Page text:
SEC Issues Sample Letter Regarding Climate Change Disclosures
On September 22, the US Securities and Exchange Commission (SEC) issued an “illustrative letter” that the Division of Corporation Finance may send to companies in order to “monitor and enhance” compliance with current climate-related disclosure requirements.
Companies reporting to the SEC may want to review this sample letter in order to understand the types of issues and question of interest to the SEC.
Among other items, the illustrative letter points to the following important observations:
- The SEC is reviewing and comparing a company’s SEC’s filings with the company’s social responsibility and sustainability documents, and may ask about any discrepancies.
- The SEC may ask detailed questions related to climate risk factors including regulatory and litigation risks.
- The SEC appears focused on whether or not companies have fully accounted for the “significant developments in federal and state legislation and regulation and international accords regarding climate change” in their disclosures.
- The SEC’s sample letter asks companies to discuss in depth the “indirect consequences” of climate-related regulation and “business trends” including “decreased demand for goods or services that produce significant greenhouse gas emissions or are related to carbon-based energy sources.”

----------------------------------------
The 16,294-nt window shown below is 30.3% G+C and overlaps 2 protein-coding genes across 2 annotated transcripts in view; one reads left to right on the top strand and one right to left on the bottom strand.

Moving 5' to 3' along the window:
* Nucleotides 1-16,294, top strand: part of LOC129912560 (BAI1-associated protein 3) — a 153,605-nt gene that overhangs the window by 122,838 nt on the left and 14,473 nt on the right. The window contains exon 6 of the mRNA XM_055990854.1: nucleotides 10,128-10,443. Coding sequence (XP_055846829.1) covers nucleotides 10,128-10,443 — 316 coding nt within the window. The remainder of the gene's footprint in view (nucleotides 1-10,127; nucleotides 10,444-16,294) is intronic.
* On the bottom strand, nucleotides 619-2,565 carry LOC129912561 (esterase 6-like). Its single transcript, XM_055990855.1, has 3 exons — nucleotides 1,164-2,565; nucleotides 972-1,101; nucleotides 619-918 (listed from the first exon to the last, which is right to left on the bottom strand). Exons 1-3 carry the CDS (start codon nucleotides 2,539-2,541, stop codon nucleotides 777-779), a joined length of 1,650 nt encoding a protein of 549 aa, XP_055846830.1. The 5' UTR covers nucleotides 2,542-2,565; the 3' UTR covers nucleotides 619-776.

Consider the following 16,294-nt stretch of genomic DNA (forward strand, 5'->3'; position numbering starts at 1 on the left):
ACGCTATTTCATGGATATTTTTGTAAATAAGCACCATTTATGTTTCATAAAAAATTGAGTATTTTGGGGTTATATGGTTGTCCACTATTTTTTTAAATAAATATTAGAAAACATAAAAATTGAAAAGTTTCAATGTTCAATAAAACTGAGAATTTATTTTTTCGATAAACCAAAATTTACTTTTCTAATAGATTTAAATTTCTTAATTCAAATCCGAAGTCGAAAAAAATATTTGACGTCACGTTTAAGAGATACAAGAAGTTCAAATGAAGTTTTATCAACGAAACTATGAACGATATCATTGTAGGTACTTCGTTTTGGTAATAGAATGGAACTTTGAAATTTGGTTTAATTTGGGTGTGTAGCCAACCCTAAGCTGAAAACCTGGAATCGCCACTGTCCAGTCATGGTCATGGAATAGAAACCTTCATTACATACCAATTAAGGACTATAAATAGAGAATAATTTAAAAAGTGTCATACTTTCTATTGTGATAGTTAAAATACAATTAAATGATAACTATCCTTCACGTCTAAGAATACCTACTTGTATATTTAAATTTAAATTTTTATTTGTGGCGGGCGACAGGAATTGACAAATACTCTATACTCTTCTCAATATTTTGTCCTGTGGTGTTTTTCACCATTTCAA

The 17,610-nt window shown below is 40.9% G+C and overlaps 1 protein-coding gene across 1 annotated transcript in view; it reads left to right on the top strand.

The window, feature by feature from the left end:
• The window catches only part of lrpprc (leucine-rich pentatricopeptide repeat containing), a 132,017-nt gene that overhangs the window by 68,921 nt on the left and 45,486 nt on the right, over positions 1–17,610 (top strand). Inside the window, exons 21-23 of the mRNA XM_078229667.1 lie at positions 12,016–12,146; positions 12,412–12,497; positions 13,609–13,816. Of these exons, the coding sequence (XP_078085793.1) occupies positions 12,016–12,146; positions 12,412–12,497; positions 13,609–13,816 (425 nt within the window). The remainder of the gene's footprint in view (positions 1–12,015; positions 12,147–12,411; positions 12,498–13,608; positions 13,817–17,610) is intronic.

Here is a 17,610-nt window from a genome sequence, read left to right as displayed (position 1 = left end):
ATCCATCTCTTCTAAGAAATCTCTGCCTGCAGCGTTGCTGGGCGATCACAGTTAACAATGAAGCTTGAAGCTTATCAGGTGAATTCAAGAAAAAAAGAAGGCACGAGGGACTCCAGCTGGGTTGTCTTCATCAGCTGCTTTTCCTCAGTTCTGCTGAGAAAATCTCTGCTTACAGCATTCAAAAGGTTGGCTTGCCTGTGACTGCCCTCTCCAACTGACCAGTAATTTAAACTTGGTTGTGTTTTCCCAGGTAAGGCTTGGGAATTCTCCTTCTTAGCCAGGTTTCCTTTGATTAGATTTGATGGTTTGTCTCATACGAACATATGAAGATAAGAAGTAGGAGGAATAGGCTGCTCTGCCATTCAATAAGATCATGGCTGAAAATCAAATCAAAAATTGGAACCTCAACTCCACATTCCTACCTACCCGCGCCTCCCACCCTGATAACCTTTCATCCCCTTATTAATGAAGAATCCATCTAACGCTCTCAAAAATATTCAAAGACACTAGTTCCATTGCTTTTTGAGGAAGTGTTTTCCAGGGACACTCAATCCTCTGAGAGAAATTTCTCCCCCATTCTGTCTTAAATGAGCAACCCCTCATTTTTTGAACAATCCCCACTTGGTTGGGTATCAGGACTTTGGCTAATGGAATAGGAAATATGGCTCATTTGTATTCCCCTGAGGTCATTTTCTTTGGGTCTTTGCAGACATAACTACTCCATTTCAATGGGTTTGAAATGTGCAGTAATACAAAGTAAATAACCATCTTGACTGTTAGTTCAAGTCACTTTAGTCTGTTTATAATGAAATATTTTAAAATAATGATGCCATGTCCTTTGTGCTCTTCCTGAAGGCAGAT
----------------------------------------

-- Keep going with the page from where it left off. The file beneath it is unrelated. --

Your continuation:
- The SEC may request further information from companies related to operational or financial impacts from the physical effects of climate change including increased severe weather.
- And the SEC has indicated that it will explicitly ask about a company’s purchase or sale of carbon credits or offsets.
As expected, the September 22 announcement further indicates the SEC’s increased interest in ensuring that companies are planning for, and disclosing, climate-related risks. Companies may want to consider proactively looking at their investor materials now in anticipation of SEC review in this area. Consideration should be given to whether there are discrepancies and if updates are needed. Companies may also want to keep these issues in mind as they draft upcoming SEC filings and/or investor documents.
For additional information related to ESG issues, please see our ESG Advisory Series including our most recent Advisory, which highlights, among other things, the SEC’s enforcement focus in this area.
If you have any questions about best practices related to ESG disclosures, please reach out to any of the authors of this article or your regular Arnold & Porter contact.
© Arnold & Porter Kaye Scholer LLP 2021 All Rights Reserved. This blog post is intended to be a general summary of the law and does not constitute legal advice. You should consult with counsel to determine applicable legal requirements in a specific fact situation.